Lorenz V.

A few extra thoughts after hearing this episode again for the first time in a few years: - Teri Keane's "Kitty" gets pretty steamed recalling to the detective how mummified cats were shipped from Egypt to England to use as fertilizer. I "googled" that and, sho' 'nuff, in 1888 at Beni Hasan, Egypt... - Speaking of that sequence, I noticed a few times here that whoever was handling the music was a bit quick on the would start a bit before the end of a key sentence, normally the time when the music "sounders" would be played. - Great use of music in this one nonetheless. I don't have the time stamps right now, but there was a kalimba/electronic keyboard sounding interlude played at each time when either the detective or the professor saw the "cat shrine" in the girls' apartment. This is the same unnerving music bed used in perhaps the all-time most disturbing RMT, "Star Sapphire", whenever Fred Gwynne's character was hypnotizing his adopted daughter with his sapphire ring. - Now, not much was made of how Kitty's sister knew the attacker (and may have spent some, er, "intimate" time with him) whom she gouged the eye of. What was up with that? Was Kitty controlling her or was that lil' sis' own doing? - Another thing...not saying it's never happened, but it's not every day, I'm guessing, that a girl at the local strip club is the daughter of an apparently respected professor of Egyptian studies as Miss Methune was. Nothing inexcusable, just an unusual element on this one. - Going back to Horton and Kaliban and their similar voices - it seemed on second listening that for the most part the director of this show made a careful effort to have one, the other or both in a "character" voice whenever they were in the same scene. The one time they both talked normally (as the two detectives who were friends and partners on the police force) I found myself having to concentrate on determining who was who. - Of all the RMTs I've listened to Kaliban probably had better, or at least more, vocal "characters" than Horton (loved listening to them both - Kaliban after the RMT had a career doing voices on secular children's programming - he was with former RMT player Robert Morse in the musical "How to succeed in business without really trying" so I'm guessing he had some good musical talents as well). With that in mind, I got a kick out of his audio Al Jolson impersonation as the porter at show's end. - Speaking on a personal note with that final train scene in mind. We had our schnoodle dog before we adopted both our cats. Indeed, both cats were very suspicious of the dog at first, constantly hissing at him with our male cat (or kitten, as he was then) Mordecai raising all the hair on his back whenever our dog Shadow came in sight. Now, though, Mordecai and Shadow are like brothers. When I take Shadow for a walk if he's outside Mordecai always follows us to our destination and back. So does Nicolette, the female "kitty", whom Shadow seems to look out for as an older brother. If a cat menaces her I unleash him from his collar, he chases away the culprit, and sister walks away next to brother. (Sometimes she likes to sprint right in front of him like "Hey, don't forget me", like a kid sister will do, I'm guessing.) Amazing what animals put in a family can be like. Now, I wouldn't dare try to adopt a hamster with this crew, but that's a different story.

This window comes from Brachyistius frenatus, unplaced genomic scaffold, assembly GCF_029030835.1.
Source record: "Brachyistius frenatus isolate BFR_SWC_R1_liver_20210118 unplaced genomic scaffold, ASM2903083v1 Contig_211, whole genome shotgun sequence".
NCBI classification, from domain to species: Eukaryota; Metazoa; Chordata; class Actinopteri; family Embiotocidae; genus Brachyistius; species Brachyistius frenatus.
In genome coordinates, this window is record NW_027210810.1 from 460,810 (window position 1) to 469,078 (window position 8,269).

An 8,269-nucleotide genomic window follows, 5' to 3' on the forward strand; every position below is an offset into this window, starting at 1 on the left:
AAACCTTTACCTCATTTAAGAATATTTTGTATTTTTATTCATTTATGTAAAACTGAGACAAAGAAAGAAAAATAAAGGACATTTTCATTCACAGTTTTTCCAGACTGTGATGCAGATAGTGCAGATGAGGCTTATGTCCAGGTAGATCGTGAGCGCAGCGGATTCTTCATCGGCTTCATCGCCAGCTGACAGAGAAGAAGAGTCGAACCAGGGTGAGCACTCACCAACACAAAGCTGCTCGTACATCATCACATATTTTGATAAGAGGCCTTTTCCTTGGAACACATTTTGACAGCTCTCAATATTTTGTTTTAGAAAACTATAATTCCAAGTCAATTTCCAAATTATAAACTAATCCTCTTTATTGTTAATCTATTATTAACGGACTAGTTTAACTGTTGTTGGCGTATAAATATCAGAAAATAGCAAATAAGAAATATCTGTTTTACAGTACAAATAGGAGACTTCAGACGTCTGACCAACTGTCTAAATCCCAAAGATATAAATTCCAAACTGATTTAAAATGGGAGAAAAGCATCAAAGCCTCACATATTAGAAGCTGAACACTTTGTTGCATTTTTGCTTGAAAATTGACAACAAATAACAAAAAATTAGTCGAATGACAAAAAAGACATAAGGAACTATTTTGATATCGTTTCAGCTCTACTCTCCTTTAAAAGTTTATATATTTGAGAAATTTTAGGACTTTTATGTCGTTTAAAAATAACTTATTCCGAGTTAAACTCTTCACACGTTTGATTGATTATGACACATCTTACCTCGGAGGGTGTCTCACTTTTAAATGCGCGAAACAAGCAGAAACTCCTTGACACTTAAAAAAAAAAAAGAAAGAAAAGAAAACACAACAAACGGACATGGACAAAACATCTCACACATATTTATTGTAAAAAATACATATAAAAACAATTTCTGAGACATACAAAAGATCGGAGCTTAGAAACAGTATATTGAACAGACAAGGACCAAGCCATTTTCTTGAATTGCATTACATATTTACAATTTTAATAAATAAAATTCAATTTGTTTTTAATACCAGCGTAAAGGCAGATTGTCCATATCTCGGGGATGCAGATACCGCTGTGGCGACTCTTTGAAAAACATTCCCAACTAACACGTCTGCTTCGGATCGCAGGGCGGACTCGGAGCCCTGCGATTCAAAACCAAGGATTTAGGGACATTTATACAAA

Joanne Mina

"Kitty" had all the elements I like in a good RMT story. The villain was evil but interesting in that her character was somewhat ambiguous. Sure she killed people, but in the beginning she committed murders to protect her "sister", which indicates at least some affection and loyalty. On the other hand, Kitty was willing to sacrifice her sister later in the episode, in a failed attempt to kill the detective who was hounding her. I was also curious about the attack launched by the "good" sister who injured the man's eye. Was she under the influence of her evil sister? I did not forsee the ending and found it enjoyable and appropriate. Marshall's comments were interesting too. A well rounded show, creepy in parts and a lot of fun, with no padding. I would rank it in my RMT top 20.

Nino V.

I very much enjoyed "the Twefth Juror", it was a nifty quick moving court drama, and had that supernatural element that could be explained by psychological subconscious.